France, Sweden, Italy and the Netherlands Rebel Against Relicensing of Monsanto's Glyphosate
A number of European Union member countries are rebelling against the European Commission's plans to approve the relicensing of glyphosate.
.@WHO says #glyphosate probably causes cancer, Monsanto says it's safe. Whom will the EU trust? #YesYouCanBan https://t.co/vkSzWRmdRE— Greenpeace (@Greenpeace)1457361547.0
The Guardian reported that experts from the EU’s 28 member states are scheduled to vote on relicensing glyphosate on Monday and Tuesday in Brussels, however the vote may be postponed due to reservations that several EU countries have over glyphosate's health risks.
Glyphosate, the main ingredient in Monsanto's top-selling weedkiller Roundup, was classified by the World Health Organization’s International Agency for Research on Cancer (IARC) as a "possible carcinogen" last March, whereas the European Food Safety Authority (EFSA) put out their own report in November, concluding that that glyphosate is “unlikely to pose a carcinogenic hazard to humans.”
France, The Netherlands, Sweden and Italy have raised concerns about the herbicide and have pushed against relicensing.
French Minister of Ecology Ségolène Royal urges for an outright ban on glyphosate herbicides across the EU, basing the decision over the IARC's findings.
Similarly, The Guardian quoted Swedish environment minister Åsa Romson saying, “We won’t take risks with glyphosate and we don’t think that the analysis done so far is good enough. We will propose that no decision is taken until further analysis has been done and the EFSA scientists have been more transparent about their considerations.”
Bad news for #Monsanto as #Italy joins other EU countries opposing #glyphosate licensing renewal https://t.co/7OKuNxUPOI— Global Justice Now (@Global Justice Now)1457348076.0
"We are raising concerns because our citizens are raising concerns," Romson added. "They want to feel safe and secure with food and production in our society.”
The Netherlands also called for a postponement of the EU-wide decision with Marcel van Beusekom, a spokesman for the Netherlands agriculture ministry, commenting, “If there is no possibility to postpone the vote, then we will vote against the proposal.”
Commission officials told The Guardian that a vote would not go ahead if support for relicensing continued to erode.
“If we see that many states want to think it over or there is a growing [opposition], if there is not a qualified majority, I doubt that it will be put to a vote,” one official said. “The ball is in the member states’ court.”
Photos from today's action on #glyphosate Background: https://t.co/vE6LJ33Itj https://t.co/e1cpyjh5o4— CEO (@CEO)1457352209.0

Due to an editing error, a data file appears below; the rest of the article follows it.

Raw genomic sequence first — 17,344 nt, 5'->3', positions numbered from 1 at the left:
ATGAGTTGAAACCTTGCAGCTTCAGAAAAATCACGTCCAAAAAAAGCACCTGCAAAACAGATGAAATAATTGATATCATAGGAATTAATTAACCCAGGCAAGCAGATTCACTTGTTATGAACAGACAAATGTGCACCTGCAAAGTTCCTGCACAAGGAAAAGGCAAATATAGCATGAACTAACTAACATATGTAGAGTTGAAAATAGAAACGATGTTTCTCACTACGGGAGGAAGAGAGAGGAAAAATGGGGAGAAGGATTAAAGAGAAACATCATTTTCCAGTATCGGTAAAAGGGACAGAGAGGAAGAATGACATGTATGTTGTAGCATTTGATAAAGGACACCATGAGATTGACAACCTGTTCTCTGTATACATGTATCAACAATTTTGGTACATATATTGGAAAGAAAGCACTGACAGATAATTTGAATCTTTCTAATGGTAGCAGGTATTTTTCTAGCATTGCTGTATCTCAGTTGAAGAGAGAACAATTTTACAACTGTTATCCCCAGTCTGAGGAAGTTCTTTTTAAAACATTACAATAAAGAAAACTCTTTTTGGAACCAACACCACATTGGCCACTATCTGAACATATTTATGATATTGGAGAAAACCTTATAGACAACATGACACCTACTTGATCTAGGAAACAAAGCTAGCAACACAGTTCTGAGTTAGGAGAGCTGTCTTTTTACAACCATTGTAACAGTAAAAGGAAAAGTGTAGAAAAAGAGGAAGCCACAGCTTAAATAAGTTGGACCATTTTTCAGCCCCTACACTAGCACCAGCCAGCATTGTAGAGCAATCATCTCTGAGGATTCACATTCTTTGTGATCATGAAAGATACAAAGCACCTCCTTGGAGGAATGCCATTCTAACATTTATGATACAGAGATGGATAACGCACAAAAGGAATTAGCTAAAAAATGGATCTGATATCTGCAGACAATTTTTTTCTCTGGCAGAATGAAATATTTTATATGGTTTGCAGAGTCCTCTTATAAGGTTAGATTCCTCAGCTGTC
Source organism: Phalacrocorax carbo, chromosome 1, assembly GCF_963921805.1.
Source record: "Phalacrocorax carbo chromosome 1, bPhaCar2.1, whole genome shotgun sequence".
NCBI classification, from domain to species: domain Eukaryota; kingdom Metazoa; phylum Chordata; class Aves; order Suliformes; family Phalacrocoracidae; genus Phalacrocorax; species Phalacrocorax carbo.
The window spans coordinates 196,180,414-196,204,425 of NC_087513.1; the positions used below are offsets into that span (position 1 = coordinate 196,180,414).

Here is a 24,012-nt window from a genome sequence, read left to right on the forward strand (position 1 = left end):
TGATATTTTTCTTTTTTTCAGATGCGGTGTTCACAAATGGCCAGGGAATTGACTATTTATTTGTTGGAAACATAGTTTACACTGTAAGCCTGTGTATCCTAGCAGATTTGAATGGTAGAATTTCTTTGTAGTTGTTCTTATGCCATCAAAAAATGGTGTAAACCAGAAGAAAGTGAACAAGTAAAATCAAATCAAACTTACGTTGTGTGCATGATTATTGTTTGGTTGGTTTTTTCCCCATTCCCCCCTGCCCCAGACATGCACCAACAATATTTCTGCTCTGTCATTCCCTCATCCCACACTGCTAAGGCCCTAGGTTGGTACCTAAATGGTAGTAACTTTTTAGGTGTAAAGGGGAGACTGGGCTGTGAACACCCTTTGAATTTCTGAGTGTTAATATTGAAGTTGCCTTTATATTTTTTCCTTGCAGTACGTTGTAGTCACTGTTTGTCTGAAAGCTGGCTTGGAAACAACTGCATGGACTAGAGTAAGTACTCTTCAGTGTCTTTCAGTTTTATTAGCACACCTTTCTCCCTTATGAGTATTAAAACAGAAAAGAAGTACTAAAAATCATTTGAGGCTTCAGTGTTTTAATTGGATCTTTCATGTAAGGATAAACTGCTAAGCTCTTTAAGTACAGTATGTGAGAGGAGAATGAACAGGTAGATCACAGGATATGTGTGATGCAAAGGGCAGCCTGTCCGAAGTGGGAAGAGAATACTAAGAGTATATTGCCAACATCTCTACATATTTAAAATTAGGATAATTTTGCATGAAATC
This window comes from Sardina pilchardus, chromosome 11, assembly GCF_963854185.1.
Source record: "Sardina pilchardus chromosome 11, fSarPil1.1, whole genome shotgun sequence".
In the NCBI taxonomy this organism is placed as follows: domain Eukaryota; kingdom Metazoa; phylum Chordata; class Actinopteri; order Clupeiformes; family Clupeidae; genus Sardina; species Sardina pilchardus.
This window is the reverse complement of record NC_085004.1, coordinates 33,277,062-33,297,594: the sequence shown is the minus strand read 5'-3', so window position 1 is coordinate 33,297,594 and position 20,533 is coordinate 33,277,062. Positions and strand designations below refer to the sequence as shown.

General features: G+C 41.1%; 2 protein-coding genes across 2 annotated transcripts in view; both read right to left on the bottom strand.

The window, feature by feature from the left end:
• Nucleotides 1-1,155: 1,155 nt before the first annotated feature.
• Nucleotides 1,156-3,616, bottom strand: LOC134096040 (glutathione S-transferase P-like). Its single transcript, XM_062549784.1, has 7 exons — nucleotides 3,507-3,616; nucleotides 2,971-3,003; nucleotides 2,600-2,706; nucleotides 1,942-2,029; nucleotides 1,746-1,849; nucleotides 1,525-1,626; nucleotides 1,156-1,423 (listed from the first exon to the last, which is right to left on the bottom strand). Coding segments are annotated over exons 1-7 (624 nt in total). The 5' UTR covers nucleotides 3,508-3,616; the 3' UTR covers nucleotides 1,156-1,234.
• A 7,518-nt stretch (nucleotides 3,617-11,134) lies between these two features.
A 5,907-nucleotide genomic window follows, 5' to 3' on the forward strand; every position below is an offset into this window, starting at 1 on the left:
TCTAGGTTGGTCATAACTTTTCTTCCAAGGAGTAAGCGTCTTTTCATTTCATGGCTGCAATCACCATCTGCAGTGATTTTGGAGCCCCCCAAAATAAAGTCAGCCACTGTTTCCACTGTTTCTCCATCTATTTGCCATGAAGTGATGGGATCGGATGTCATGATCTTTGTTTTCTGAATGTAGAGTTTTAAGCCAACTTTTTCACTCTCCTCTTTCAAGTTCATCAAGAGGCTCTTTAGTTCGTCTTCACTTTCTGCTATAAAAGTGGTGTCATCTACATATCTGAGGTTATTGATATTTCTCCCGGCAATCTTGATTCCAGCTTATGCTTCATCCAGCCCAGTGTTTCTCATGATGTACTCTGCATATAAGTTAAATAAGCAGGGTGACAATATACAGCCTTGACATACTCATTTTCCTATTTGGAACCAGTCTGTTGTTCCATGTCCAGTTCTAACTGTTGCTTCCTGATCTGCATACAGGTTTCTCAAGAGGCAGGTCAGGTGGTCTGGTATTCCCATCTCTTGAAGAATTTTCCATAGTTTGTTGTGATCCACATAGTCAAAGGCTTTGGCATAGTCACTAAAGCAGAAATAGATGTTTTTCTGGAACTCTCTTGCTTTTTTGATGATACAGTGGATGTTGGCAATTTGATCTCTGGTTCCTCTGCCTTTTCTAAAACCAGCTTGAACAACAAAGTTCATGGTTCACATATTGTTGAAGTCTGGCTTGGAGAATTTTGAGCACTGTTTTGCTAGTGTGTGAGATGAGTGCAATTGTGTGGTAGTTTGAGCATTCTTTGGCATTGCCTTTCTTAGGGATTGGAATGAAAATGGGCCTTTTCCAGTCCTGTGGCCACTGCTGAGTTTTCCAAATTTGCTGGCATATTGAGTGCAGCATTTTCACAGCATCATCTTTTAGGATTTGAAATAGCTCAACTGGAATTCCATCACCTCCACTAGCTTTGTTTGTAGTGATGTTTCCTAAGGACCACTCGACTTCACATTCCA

Licensing for glyphosate ends in June and the European Commission is proposing to grant the herbicide a new 15-year lease.
This move by France and their EU partners is a major blow to Monsanto and other large pesticide companies "which rely on glyphosate-based herbicides for a large percentage of their global profits," Sustainable Pulse wrote.
Indeed, as EcoWatch reported last month, glyphosate is now the “most widely applied pesticide worldwide.” The paper, Trends in glyphosate herbicide use in the United States and globally, revealed that since 1974, when Roundup was first commercially sold, more than 1.6 billion kilograms (or 3.5 billion pounds) of glyphosate has been used in the U.S., making up 19 percent of the 8.6 billion kilograms (or 18.9 billion pounds) of glyphosate used around the world.
2.6 Billion Pounds of Monsanto’s Glyphosate Sprayed on U.S. Farmland in Past Two Decades http://t.co/VPEQFx6QTF @ewg http://t.co/OmHwIFWmnJ— EcoWatch (@EcoWatch)1444660363.0
The substance is so widely used that it is commonly found in British bread, German beer and the urine of people in 18 countries across Europe, The Guardian said, adding that the chemical is banned or restricted in large parts of Europe because of alleged links to health problems such as birth defects, kidney failure, celiac disease, colitis and autism.
The contradictory conclusions from THE IARC and EFSA regarding the potential carcinogenicity of glyphosate spurred 96 prominent scientists from 25 countries to write a letter in strong opposition to the EFSA report.
In addition, nearly 1.5 million people petitioning the EU’s health commissioner, Vytenis Andriukaitis, for a ban on the substance, Sustainable Pulse reported.
According to The Guardian, "an EFSA panel based its recommendation that glyphosate was safe enough for a new lease of life on six industry-funded studies that have not been fully published."
This video from the Corporate Europe Observatory, a non-profit corporate lobbying research group, alleges that Big Food corporations and biotech companies, including Monsanto, might have intimate ties with EFSA: